Last edited 14 Mar 2019

Value added in construction projects

Value relates to the assessment of the benefits brought by something in relation to the resources needed to achieve it. In the context of construction projects it is normally expressed as a ratio between a function and the whole life cost for that function.

Value = Function / Whole Life Cost


Value = What you get (or want) / What you pay

See Value in building design and construction for more information.

The term ‘value added’ refers to the increase in value created by goods or services.

The term 'gross value added' (GVA) offers a measure of the actual value added by a commodity, excluding the costs of production. This is often used to express the contribution of a good, service, sector or region to the wider economy. For example, in 2014, the construction industry GVA was £113 billion. Ref House of Commons Briefing paper Number 01432, 6 October 2015 Construction industry: statistics and policy.

See Gross value added for more information.

The term ‘value added’ is also used to express the differentiation of a commodity compared to its competitors by the additional features it offers that cannot be measured by its price.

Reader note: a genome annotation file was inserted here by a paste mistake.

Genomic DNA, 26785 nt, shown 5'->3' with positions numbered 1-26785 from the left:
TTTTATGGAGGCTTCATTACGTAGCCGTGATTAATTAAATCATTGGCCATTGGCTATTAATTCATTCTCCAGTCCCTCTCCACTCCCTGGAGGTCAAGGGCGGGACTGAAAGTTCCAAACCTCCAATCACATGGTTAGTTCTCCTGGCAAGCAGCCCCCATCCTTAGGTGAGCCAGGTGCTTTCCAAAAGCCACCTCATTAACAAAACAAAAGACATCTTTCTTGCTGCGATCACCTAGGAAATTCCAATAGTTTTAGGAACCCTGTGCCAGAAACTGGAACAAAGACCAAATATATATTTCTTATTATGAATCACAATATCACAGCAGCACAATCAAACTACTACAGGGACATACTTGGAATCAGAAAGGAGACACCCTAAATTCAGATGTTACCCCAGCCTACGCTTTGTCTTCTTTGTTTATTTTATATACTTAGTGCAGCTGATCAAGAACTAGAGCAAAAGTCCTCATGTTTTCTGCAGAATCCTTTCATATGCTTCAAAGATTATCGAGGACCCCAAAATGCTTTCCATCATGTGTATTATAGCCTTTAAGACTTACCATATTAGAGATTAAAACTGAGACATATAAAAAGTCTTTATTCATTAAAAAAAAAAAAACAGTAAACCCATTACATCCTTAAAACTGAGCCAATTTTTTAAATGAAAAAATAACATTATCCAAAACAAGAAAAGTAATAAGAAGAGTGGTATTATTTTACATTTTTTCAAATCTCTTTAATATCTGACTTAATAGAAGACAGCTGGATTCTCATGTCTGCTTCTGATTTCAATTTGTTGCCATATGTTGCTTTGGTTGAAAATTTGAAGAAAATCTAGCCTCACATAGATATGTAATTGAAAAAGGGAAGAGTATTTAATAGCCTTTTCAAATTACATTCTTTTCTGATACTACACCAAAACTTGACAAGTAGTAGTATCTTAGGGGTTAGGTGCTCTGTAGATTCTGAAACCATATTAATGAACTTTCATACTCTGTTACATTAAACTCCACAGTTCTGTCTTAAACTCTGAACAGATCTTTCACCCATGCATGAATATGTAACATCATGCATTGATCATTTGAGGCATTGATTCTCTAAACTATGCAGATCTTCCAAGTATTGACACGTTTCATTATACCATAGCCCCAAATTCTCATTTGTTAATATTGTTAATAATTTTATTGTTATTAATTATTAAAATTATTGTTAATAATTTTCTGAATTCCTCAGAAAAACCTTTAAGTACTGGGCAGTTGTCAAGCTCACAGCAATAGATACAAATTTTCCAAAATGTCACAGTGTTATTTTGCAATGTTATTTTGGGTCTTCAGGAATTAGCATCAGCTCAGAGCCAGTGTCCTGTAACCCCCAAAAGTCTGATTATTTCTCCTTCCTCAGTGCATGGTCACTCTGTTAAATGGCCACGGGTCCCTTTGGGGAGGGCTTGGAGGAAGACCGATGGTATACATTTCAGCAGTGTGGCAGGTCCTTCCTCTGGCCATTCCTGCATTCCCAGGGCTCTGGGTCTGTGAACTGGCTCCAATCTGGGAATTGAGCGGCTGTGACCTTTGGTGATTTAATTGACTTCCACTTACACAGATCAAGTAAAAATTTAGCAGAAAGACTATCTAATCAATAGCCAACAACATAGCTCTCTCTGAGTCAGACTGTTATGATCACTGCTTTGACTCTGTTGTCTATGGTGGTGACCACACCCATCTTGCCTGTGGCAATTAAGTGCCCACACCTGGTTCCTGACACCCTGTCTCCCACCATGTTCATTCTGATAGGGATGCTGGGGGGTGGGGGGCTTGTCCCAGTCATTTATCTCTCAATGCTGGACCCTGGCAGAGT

Focussing exclusively on price can be at the expense of value added features, or 'value for money'. Value added features can increase the worth or benefit of a product or service. However, value added features are often subjective, meaning they are dependent on the perception of the additional worth or benefit.

Manufacturers of construction products for example, will often be competing with a large number of similar products available on the market. It can be beneficial therefore to develop added value 'brand values' that make a particular product more desirable.

Value added can be created by identifying and understand the needs and desires of the market, rather than focusing exclusively on price. Some techniques for creating a value added approach include:

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